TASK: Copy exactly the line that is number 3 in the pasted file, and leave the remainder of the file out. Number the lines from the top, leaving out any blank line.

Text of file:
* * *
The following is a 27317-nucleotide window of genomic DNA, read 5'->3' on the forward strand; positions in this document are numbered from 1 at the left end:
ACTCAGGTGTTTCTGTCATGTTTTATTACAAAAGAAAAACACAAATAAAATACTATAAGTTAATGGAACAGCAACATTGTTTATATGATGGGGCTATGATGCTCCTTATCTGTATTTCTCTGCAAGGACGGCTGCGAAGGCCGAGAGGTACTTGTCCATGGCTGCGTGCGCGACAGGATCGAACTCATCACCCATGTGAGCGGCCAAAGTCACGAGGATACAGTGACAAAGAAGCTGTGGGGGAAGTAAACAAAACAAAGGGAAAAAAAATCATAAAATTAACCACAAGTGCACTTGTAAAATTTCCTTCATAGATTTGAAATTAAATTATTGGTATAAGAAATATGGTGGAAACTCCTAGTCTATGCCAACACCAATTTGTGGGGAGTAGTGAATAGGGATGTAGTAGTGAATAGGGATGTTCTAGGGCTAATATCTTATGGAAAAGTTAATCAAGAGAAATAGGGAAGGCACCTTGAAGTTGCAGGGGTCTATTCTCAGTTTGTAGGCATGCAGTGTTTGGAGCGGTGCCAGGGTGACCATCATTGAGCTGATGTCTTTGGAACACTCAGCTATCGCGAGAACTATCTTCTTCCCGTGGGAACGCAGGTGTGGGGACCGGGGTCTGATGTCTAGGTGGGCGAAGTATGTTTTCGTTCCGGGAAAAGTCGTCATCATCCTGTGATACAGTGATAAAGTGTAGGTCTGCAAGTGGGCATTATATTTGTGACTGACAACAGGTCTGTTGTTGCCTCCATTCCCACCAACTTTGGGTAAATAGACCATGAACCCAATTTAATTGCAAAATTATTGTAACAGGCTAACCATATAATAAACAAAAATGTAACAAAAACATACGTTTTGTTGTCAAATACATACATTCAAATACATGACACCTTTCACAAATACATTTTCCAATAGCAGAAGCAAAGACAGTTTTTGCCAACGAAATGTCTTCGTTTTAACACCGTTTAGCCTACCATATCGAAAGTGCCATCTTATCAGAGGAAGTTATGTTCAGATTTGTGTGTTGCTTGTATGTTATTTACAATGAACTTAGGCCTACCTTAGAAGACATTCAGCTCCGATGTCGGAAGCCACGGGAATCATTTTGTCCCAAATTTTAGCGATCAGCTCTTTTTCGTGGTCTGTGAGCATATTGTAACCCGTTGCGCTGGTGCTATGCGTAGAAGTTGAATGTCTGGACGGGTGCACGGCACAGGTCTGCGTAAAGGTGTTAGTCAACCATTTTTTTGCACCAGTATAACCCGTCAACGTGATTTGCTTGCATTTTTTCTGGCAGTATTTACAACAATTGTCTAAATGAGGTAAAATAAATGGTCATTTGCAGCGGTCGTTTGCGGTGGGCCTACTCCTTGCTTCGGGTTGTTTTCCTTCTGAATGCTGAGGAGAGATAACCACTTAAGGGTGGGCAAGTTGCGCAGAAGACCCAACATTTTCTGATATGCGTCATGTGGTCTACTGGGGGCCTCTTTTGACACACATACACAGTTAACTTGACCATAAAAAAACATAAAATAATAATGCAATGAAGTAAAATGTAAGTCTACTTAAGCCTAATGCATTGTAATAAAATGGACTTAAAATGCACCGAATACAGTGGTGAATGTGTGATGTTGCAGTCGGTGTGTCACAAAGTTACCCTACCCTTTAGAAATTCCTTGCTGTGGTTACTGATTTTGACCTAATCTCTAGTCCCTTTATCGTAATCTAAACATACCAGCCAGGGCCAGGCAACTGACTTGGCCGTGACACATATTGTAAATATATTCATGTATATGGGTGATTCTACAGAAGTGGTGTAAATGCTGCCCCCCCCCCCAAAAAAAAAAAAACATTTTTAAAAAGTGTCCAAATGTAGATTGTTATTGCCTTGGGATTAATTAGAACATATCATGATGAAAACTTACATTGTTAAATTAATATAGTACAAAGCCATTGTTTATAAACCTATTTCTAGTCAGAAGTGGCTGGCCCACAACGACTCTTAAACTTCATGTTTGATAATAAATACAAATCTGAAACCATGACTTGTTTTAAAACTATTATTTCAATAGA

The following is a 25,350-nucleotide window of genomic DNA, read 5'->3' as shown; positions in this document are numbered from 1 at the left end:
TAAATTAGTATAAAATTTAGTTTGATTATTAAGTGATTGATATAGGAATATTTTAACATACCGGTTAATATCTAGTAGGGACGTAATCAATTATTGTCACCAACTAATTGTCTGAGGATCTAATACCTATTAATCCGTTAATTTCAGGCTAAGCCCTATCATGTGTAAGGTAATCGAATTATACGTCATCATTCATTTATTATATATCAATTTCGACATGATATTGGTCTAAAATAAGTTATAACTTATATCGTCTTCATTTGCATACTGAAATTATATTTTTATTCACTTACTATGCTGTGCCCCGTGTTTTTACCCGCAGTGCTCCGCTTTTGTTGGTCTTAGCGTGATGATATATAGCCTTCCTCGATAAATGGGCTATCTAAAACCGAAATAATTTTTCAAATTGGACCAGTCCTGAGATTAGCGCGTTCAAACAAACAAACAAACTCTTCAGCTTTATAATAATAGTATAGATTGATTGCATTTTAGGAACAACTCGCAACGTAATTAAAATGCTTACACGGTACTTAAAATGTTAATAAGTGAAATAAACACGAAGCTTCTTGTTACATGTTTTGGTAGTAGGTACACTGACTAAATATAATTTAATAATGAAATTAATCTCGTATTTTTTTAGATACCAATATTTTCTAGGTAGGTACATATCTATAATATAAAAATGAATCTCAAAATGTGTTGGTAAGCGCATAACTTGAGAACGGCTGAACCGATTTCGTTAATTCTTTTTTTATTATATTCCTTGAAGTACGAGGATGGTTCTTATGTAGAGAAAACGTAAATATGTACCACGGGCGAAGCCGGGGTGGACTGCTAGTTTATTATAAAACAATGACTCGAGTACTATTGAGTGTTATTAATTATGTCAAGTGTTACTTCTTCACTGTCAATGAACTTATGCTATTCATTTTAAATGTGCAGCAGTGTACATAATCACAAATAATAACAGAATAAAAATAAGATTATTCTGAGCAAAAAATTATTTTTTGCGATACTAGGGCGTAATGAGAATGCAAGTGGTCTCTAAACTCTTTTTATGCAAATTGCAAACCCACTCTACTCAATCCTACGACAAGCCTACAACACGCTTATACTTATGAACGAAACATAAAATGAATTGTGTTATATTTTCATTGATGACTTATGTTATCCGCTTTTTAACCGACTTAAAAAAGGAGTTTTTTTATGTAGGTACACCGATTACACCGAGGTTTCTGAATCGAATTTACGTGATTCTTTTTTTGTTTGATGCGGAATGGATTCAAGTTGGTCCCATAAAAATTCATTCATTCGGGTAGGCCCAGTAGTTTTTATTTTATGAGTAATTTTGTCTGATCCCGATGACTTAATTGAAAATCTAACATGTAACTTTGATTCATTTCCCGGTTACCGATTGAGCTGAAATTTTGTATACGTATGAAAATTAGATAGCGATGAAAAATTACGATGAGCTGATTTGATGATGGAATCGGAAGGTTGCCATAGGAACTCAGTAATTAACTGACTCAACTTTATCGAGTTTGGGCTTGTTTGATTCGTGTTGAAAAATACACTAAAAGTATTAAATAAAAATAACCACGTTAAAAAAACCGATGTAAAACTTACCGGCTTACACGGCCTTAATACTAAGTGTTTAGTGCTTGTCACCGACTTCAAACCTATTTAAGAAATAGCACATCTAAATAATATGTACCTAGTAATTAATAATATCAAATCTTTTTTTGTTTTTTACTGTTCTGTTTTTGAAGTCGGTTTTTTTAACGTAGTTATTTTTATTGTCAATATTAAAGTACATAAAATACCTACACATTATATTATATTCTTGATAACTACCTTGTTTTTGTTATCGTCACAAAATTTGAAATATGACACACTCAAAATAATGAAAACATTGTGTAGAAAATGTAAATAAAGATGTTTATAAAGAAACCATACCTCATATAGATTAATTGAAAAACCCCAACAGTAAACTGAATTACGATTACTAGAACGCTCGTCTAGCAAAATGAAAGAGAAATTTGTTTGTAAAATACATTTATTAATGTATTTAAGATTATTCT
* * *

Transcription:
The following is a 25,350-nucleotide window of genomic DNA, read 5'->3' as shown; positions in this document are numbered from 1 at the left end: